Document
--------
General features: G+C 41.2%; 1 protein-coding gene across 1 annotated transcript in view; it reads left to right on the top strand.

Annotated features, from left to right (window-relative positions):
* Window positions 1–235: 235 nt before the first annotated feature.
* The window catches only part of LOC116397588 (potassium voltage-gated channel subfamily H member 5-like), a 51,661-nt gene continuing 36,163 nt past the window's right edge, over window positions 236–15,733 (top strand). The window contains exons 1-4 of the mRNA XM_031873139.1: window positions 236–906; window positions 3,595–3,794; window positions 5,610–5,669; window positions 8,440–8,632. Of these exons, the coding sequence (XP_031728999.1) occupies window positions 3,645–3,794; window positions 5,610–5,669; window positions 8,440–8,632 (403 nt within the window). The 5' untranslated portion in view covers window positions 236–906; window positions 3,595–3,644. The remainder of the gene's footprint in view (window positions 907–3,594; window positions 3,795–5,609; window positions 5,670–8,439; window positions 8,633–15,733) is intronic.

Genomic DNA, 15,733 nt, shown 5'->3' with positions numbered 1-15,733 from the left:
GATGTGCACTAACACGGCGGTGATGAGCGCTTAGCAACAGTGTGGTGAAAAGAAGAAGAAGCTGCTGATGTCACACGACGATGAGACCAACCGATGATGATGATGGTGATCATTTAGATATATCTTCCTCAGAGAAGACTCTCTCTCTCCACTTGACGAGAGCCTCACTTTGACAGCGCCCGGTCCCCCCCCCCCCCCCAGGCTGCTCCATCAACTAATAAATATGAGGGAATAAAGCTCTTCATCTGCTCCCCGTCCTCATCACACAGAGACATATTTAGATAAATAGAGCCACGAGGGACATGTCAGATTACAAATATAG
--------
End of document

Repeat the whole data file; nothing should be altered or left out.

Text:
General features: G+C 41.2%; 1 protein-coding gene across 1 annotated transcript in view; it reads left to right on the top strand.

Annotated features, from left to right (window-relative positions):
* Window positions 1–235: 235 nt before the first annotated feature.
* The window catches only part of LOC116397588 (potassium voltage-gated channel subfamily H member 5-like), a 51,661-nt gene continuing 36,163 nt past the window's right edge, over window positions 236–15,733 (top strand). The window contains exons 1-4 of the mRNA XM_031873139.1: window positions 236–906; window positions 3,595–3,794; window positions 5,610–5,669; window positions 8,440–8,632. Of these exons, the coding sequence (XP_031728999.1) occupies window positions 3,645–3,794; window positions 5,610–5,669; window positions 8,440–8,632 (403 nt within the window). The 5' untranslated portion in view covers window positions 236–906; window positions 3,595–3,644. The remainder of the gene's footprint in view (window positions 907–3,594; window positions 3,795–5,609; window positions 5,670–8,439; window positions 8,633–15,733) is intronic.

Genomic DNA, 15,733 nt, shown 5'->3' with positions numbered 1-15,733 from the left:
GATGTGCACTAACACGGCGGTGATGAGCGCTTAGCAACAGTGTGGTGAAAAGAAGAAGAAGCTGCTGATGTCACACGACGATGAGACCAACCGATGATGATGATGGTGATCATTTAGATATATCTTCCTCAGAGAAGACTCTCTCTCTCCACTTGACGAGAGCCTCACTTTGACAGCGCCCGGTCCCCCCCCCCCCCCCAGGCTGCTCCATCAACTAATAAATATGAGGGAATAAAGCTCTTCATCTGCTCCCCGTCCTCATCACACAGAGACATATTTAGATAAATAGAGCCACGAGGGACATGTCAGATTACAAATATAG